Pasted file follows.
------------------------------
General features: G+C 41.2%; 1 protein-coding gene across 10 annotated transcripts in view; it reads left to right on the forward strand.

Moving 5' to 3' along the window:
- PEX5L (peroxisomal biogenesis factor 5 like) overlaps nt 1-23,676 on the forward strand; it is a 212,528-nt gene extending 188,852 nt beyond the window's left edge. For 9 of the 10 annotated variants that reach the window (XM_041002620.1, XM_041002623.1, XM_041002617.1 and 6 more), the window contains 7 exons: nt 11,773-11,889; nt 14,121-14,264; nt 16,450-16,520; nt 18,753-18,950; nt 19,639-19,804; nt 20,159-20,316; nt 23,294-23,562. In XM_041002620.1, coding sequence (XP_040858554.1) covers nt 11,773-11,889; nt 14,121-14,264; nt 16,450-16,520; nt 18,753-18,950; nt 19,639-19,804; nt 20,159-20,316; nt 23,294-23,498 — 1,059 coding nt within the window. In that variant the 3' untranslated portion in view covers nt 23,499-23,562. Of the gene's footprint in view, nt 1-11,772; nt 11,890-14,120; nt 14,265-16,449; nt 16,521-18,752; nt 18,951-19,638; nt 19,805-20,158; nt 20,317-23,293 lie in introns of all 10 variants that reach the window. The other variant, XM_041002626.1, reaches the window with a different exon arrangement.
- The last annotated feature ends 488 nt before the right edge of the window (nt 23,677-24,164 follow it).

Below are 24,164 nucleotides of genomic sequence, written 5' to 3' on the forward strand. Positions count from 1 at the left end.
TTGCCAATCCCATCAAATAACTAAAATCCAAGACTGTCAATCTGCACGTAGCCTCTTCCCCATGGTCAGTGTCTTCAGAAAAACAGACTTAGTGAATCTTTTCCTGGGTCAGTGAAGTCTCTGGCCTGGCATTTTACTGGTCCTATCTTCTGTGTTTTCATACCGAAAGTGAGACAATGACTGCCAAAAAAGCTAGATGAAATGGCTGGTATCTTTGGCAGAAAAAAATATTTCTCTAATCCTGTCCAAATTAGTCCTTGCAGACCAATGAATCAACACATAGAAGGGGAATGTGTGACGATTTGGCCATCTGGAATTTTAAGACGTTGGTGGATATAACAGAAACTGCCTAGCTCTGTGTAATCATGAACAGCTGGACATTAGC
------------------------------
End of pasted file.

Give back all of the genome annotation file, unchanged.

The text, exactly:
General features: G+C 41.2%; 1 protein-coding gene across 10 annotated transcripts in view; it reads left to right on the forward strand.

Moving 5' to 3' along the window:
- PEX5L (peroxisomal biogenesis factor 5 like) overlaps nt 1-23,676 on the forward strand; it is a 212,528-nt gene extending 188,852 nt beyond the window's left edge. For 9 of the 10 annotated variants that reach the window (XM_041002620.1, XM_041002623.1, XM_041002617.1 and 6 more), the window contains 7 exons: nt 11,773-11,889; nt 14,121-14,264; nt 16,450-16,520; nt 18,753-18,950; nt 19,639-19,804; nt 20,159-20,316; nt 23,294-23,562. In XM_041002620.1, coding sequence (XP_040858554.1) covers nt 11,773-11,889; nt 14,121-14,264; nt 16,450-16,520; nt 18,753-18,950; nt 19,639-19,804; nt 20,159-20,316; nt 23,294-23,498 — 1,059 coding nt within the window. In that variant the 3' untranslated portion in view covers nt 23,499-23,562. Of the gene's footprint in view, nt 1-11,772; nt 11,890-14,120; nt 14,265-16,449; nt 16,521-18,752; nt 18,951-19,638; nt 19,805-20,158; nt 20,317-23,293 lie in introns of all 10 variants that reach the window. The other variant, XM_041002626.1, reaches the window with a different exon arrangement.
- The last annotated feature ends 488 nt before the right edge of the window (nt 23,677-24,164 follow it).

Below are 24,164 nucleotides of genomic sequence, written 5' to 3' on the forward strand. Positions count from 1 at the left end.
TTGCCAATCCCATCAAATAACTAAAATCCAAGACTGTCAATCTGCACGTAGCCTCTTCCCCATGGTCAGTGTCTTCAGAAAAACAGACTTAGTGAATCTTTTCCTGGGTCAGTGAAGTCTCTGGCCTGGCATTTTACTGGTCCTATCTTCTGTGTTTTCATACCGAAAGTGAGACAATGACTGCCAAAAAAGCTAGATGAAATGGCTGGTATCTTTGGCAGAAAAAAATATTTCTCTAATCCTGTCCAAATTAGTCCTTGCAGACCAATGAATCAACACATAGAAGGGGAATGTGTGACGATTTGGCCATCTGGAATTTTAAGACGTTGGTGGATATAACAGAAACTGCCTAGCTCTGTGTAATCATGAACAGCTGGACATTAGC